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Years of monarch research shows how adding habitat will help conservation

Posted Dec 14, 2022

When the Iowa Monarch Conservation Consortium was formed seven years ago, Iowa State University researchers faced two big questions about reestablishing the milkweed and other wildflowers needed for the iconic butterfly’s survival: How can habitat be restored and where should it be located?

The “how” of restoring habitat is outlined in the consortium’s guidelines for planting prairie. “Where” is the subject of a new peer-reviewed journal article that provides an overview of 20 ISU studies, as well as work by other monarch researchers. The paper, published in Bioscience earlier this month, synthesizes years of research that includes field observations, laboratory experiments and simulation modeling. The findings are largely optimistic.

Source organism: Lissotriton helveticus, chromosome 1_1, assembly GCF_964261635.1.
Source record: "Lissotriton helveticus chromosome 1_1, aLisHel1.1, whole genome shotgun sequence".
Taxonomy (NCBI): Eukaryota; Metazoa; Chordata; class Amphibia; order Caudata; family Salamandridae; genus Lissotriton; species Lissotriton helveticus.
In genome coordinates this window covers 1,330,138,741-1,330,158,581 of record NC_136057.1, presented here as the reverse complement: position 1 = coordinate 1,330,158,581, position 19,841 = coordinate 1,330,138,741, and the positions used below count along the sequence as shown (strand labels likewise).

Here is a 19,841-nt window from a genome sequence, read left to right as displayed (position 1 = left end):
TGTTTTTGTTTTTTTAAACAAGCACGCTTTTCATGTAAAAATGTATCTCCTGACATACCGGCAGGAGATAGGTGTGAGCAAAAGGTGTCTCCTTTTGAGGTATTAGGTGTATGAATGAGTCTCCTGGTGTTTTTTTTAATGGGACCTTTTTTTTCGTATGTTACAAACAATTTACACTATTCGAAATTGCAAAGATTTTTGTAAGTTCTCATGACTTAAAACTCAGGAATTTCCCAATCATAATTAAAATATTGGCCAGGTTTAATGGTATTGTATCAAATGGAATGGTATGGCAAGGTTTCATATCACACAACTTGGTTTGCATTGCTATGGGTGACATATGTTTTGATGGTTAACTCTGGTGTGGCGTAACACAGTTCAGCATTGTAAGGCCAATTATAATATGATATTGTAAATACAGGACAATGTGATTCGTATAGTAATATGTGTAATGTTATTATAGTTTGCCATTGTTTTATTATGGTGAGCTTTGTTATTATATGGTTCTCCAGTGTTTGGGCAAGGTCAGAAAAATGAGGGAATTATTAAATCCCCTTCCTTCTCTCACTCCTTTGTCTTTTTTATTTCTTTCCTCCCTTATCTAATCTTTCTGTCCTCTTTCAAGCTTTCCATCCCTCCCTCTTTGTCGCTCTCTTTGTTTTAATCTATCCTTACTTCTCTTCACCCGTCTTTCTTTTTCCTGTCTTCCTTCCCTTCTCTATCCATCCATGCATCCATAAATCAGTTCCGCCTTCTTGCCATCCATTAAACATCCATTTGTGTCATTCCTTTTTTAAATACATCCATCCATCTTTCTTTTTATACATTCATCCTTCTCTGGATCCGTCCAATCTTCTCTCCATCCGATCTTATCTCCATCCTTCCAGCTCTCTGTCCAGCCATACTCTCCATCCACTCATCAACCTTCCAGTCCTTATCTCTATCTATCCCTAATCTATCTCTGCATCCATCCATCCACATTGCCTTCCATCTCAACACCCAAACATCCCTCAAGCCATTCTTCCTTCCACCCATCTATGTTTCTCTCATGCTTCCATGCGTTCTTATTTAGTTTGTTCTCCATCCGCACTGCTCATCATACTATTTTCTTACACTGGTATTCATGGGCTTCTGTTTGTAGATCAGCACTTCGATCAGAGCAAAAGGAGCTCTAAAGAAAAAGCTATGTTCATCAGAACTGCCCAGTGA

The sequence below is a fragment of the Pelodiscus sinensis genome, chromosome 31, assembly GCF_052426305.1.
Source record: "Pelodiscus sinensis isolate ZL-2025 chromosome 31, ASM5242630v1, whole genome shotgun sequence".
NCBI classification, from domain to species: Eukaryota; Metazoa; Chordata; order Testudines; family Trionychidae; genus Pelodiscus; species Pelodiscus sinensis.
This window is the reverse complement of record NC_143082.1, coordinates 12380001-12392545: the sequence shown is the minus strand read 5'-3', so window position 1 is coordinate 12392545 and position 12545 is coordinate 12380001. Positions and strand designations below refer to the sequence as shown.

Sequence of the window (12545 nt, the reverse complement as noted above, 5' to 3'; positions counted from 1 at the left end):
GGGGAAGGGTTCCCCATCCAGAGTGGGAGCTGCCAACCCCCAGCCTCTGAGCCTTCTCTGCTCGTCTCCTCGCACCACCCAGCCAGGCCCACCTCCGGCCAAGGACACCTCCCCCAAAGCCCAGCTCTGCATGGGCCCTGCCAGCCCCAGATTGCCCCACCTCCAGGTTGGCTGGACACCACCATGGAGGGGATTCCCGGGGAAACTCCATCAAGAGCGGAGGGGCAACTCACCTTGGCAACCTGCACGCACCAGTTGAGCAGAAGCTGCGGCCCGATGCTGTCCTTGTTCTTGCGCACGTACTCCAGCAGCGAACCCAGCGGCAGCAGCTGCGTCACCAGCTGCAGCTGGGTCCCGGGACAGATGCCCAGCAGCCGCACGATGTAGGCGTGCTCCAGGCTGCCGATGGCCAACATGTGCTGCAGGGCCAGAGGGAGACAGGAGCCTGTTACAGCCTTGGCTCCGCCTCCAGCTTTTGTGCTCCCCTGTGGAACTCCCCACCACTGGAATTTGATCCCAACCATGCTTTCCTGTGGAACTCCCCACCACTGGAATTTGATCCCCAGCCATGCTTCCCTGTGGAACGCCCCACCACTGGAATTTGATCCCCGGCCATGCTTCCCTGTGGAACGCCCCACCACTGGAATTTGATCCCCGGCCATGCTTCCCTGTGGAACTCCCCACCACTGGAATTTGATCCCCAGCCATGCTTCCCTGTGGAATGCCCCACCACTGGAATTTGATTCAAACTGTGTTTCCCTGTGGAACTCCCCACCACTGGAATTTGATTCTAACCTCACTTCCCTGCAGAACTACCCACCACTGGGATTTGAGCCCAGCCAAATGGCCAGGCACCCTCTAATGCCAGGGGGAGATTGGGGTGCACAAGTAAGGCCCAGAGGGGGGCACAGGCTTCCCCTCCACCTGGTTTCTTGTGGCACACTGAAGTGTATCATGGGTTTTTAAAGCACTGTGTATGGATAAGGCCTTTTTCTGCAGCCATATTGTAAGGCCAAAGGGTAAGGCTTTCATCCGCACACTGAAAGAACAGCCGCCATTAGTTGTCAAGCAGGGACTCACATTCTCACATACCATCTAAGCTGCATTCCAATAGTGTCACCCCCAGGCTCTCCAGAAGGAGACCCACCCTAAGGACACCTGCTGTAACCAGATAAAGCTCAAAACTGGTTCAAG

Mobility Helps

Establishing new habitat at the rates called for in Iowa’s conservation plan would increase the size of the monarch population by 10-25% per generation, depending on differing scenarios for pesticide use and the amount and location of habitat creation, researchers found.

“Basically, we’ve concluded that planting habitat anywhere you can in the agricultural landscapes of the Upper Midwest will support growth of the monarch’s breeding generations, even if some of that habitat is near crop fields treated with insecticides,” said Steven Bradbury, professor of natural resource ecology and management at Iowa State.